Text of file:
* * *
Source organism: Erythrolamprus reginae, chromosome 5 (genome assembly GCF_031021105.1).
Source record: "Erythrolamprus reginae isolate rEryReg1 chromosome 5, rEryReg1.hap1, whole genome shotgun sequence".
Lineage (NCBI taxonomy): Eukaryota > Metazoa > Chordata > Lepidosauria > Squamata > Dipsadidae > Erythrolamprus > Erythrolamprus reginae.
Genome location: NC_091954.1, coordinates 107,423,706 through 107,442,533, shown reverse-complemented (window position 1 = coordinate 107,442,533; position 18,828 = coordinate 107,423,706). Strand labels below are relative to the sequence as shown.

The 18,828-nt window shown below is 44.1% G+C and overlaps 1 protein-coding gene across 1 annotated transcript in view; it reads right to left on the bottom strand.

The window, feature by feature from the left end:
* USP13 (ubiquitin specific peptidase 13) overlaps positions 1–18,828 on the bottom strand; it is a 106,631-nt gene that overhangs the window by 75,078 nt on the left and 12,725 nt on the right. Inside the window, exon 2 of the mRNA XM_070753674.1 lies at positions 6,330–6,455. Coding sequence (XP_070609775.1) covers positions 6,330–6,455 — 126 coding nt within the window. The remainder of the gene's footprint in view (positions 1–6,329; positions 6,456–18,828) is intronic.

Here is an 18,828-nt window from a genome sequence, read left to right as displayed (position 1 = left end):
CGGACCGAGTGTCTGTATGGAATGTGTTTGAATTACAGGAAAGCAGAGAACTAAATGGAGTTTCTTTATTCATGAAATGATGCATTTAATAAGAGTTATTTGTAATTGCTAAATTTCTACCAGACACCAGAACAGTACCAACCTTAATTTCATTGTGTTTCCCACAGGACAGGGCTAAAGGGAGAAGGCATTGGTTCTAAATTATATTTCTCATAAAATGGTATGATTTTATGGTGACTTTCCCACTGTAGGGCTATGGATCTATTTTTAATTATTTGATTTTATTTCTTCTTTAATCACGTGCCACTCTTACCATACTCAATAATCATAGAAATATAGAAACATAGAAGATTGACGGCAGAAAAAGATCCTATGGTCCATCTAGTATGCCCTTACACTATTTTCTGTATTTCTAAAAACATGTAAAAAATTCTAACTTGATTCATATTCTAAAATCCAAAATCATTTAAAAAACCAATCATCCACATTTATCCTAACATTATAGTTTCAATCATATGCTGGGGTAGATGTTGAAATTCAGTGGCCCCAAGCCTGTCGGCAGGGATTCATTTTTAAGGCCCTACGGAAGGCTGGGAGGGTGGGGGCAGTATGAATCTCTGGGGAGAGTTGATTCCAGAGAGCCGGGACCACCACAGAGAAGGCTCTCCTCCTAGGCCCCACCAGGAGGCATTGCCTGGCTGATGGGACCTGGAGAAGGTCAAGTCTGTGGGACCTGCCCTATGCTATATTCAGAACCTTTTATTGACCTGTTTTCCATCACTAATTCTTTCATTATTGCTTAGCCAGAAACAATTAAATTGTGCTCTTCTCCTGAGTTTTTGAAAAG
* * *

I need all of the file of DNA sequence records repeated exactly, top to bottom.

Source organism: Erythrolamprus reginae, chromosome 5 (genome assembly GCF_031021105.1).
Source record: "Erythrolamprus reginae isolate rEryReg1 chromosome 5, rEryReg1.hap1, whole genome shotgun sequence".
Lineage (NCBI taxonomy): Eukaryota > Metazoa > Chordata > Lepidosauria > Squamata > Dipsadidae > Erythrolamprus > Erythrolamprus reginae.
Genome location: NC_091954.1, coordinates 107,423,706 through 107,442,533, shown reverse-complemented (window position 1 = coordinate 107,442,533; position 18,828 = coordinate 107,423,706). Strand labels below are relative to the sequence as shown.

The 18,828-nt window shown below is 44.1% G+C and overlaps 1 protein-coding gene across 1 annotated transcript in view; it reads right to left on the bottom strand.

The window, feature by feature from the left end:
* USP13 (ubiquitin specific peptidase 13) overlaps positions 1–18,828 on the bottom strand; it is a 106,631-nt gene that overhangs the window by 75,078 nt on the left and 12,725 nt on the right. Inside the window, exon 2 of the mRNA XM_070753674.1 lies at positions 6,330–6,455. Coding sequence (XP_070609775.1) covers positions 6,330–6,455 — 126 coding nt within the window. The remainder of the gene's footprint in view (positions 1–6,329; positions 6,456–18,828) is intronic.

Here is an 18,828-nt window from a genome sequence, read left to right as displayed (position 1 = left end):
CGGACCGAGTGTCTGTATGGAATGTGTTTGAATTACAGGAAAGCAGAGAACTAAATGGAGTTTCTTTATTCATGAAATGATGCATTTAATAAGAGTTATTTGTAATTGCTAAATTTCTACCAGACACCAGAACAGTACCAACCTTAATTTCATTGTGTTTCCCACAGGACAGGGCTAAAGGGAGAAGGCATTGGTTCTAAATTATATTTCTCATAAAATGGTATGATTTTATGGTGACTTTCCCACTGTAGGGCTATGGATCTATTTTTAATTATTTGATTTTATTTCTTCTTTAATCACGTGCCACTCTTACCATACTCAATAATCATAGAAATATAGAAACATAGAAGATTGACGGCAGAAAAAGATCCTATGGTCCATCTAGTATGCCCTTACACTATTTTCTGTATTTCTAAAAACATGTAAAAAATTCTAACTTGATTCATATTCTAAAATCCAAAATCATTTAAAAAACCAATCATCCACATTTATCCTAACATTATAGTTTCAATCATATGCTGGGGTAGATGTTGAAATTCAGTGGCCCCAAGCCTGTCGGCAGGGATTCATTTTTAAGGCCCTACGGAAGGCTGGGAGGGTGGGGGCAGTATGAATCTCTGGGGAGAGTTGATTCCAGAGAGCCGGGACCACCACAGAGAAGGCTCTCCTCCTAGGCCCCACCAGGAGGCATTGCCTGGCTGATGGGACCTGGAGAAGGTCAAGTCTGTGGGACCTGCCCTATGCTATATTCAGAACCTTTTATTGACCTGTTTTCCATCACTAATTCTTTCATTATTGCTTAGCCAGAAACAATTAAATTGTGCTCTTCTCCTGAGTTTTTGAAAAG